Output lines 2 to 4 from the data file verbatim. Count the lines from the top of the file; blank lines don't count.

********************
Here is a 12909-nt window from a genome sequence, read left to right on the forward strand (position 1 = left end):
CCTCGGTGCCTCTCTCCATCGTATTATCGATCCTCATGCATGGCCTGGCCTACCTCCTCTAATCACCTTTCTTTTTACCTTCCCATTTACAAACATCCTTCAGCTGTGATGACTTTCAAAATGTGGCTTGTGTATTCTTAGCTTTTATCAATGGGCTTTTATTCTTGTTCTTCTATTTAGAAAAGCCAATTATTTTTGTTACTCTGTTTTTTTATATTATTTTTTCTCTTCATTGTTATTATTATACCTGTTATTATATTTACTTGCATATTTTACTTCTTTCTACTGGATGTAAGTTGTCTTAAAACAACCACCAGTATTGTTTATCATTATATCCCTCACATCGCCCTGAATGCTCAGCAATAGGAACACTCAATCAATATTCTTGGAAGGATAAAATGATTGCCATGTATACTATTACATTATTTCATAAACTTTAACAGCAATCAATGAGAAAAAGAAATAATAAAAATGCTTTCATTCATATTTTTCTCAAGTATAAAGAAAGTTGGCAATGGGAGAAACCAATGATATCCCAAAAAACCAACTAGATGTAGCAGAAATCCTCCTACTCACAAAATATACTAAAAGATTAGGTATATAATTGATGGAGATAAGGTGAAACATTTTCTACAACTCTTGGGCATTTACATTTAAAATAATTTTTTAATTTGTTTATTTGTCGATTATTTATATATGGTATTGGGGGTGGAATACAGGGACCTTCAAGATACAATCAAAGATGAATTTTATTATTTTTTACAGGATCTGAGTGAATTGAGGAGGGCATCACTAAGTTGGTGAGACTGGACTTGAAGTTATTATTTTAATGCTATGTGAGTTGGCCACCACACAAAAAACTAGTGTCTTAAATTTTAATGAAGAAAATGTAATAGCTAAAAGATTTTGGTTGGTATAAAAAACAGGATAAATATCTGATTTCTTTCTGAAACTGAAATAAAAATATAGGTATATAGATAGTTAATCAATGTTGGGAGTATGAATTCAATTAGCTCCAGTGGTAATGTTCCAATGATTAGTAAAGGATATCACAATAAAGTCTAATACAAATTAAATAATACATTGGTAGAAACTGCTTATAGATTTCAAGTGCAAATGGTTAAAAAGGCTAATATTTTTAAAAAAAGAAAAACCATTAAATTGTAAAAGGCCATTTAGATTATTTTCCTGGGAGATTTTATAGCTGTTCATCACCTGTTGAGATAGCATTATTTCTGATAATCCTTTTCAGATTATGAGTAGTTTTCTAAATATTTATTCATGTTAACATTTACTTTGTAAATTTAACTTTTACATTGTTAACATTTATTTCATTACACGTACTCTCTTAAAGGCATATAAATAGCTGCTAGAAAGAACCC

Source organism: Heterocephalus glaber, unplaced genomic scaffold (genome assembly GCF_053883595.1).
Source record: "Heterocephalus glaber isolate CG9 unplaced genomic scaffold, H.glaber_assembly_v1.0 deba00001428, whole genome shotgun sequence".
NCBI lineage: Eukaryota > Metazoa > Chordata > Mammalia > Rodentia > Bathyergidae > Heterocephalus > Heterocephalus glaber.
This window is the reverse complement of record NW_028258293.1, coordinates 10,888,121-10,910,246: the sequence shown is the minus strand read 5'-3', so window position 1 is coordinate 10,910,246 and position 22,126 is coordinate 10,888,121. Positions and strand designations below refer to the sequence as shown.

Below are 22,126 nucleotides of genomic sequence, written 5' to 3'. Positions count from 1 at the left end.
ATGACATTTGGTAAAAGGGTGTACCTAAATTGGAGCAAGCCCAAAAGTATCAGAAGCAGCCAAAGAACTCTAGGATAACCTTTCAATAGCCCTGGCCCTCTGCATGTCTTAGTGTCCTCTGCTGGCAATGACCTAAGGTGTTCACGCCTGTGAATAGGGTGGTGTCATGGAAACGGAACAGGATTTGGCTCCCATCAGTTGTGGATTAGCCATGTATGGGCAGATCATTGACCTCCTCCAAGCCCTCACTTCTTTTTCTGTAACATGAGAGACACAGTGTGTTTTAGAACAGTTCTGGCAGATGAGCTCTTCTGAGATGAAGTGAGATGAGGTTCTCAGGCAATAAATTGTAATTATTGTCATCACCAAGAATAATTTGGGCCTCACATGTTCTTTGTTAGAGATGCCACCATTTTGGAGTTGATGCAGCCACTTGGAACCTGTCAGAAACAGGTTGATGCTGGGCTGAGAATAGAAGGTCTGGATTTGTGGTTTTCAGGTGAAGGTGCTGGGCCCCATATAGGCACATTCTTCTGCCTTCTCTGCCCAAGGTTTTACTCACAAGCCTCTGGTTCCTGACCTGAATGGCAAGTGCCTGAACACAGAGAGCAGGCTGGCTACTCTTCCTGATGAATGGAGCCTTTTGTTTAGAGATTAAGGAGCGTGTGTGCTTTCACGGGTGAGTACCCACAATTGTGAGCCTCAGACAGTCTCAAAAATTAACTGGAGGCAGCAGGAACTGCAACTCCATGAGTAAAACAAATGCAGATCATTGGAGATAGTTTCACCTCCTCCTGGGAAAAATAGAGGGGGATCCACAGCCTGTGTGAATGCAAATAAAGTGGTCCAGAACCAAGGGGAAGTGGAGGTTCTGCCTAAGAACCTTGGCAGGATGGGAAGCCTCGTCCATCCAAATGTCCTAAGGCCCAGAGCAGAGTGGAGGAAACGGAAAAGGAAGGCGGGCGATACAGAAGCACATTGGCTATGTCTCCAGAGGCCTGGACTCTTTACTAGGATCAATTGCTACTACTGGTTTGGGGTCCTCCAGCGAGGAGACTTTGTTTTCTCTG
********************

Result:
CCTCGGTGCCTCTCTCCATCGTATTATCGATCCTCATGCATGGCCTGGCCTACCTCCTCTAATCACCTTTCTTTTTACCTTCCCATTTACAAACATCCTTCAGCTGTGATGACTTTCAAAATGTGGCTTGTGTATTCTTAGCTTTTATCAATGGGCTTTTATTCTTGTTCTTCTATTTAGAAAAGCCAATTATTTTTGTTACTCTGTTTTTTTATATTATTTTTTCTCTTCATTGTTATTATTATACCTGTTATTATATTTACTTGCATATTTTACTTCTTTCTACTGGATGTAAGTTGTCTTAAAACAACCACCAGTATTGTTTATCATTATATCCCTCACATCGCCCTGAATGCTCAGCAATAGGAACACTCAATCAATATTCTTGGAAGGATAAAATGATTGCCATGTATACTATTACATTATTTCATAAACTTTAACAGCAATCAATGAGAAAAAGAAATAATAAAAATGCTTTCATTCATATTTTTCTCAAGTATAAAGAAAGTTGGCAATGGGAGAAACCAATGATATCCCAAAAAACCAACTAGATGTAGCAGAAATCCTCCTACTCACAAAATATACTAAAAGATTAGGTATATAATTGATGGAGATAAGGTGAAACATTTTCTACAACTCTTGGGCATTTACATTTAAAATAATTTTTTAATTTGTTTATTTGTCGATTATTTATATATGGTATTGGGGGTGGAATACAGGGACCTTCAAGATACAATCAAAGATGAATTTTATTATTTTTTACAGGATCTGAGTGAATTGAGGAGGGCATCACTAAGTTGGTGAGACTGGACTTGAAGTTATTATTTTAATGCTATGTGAGTTGGCCACCACACAAAAAACTAGTGTCTTAAATTTTAATGAAGAAAATGTAATAGCTAAAAGATTTTGGTTGGTATAAAAAACAGGATAAATATCTGATTTCTTTCTGAAACTGAAATAAAAATATAGGTATATAGATAGTTAATCAATGTTGGGAGTATGAATTCAATTAGCTCCAGTGGTAATGTTCCAATGATTAGTAAAGGATATCACAATAAAGTCTAATACAAATTAAATAATACATTGGTAGAAACTGCTTATAGATTTCAAGTGCAAATGGTTAAAAAGGCTAATATTTTTAAAAAAAGAAAAACCATTAAATTGTAAAAGGCCATTTAGATTATTTTCCTGGGAGATTTTATAGCTGTTCATCACCTGTTGAGATAGCATTATTTCTGATAATCCTTTTCAGATTATGAGTAGTTTTCTAAATATTTATTCATGTTAACATTTACTTTGTAAATTTAACTTTTACATTGTTAACATTTATTTCATTACACGTACTCTCTTAAAGGCATATAAATAGCTGCTAGAAAGAACCC

Source organism: Heterocephalus glaber, unplaced genomic scaffold (genome assembly GCF_053883595.1).
Source record: "Heterocephalus glaber isolate CG9 unplaced genomic scaffold, H.glaber_assembly_v1.0 deba00001428, whole genome shotgun sequence".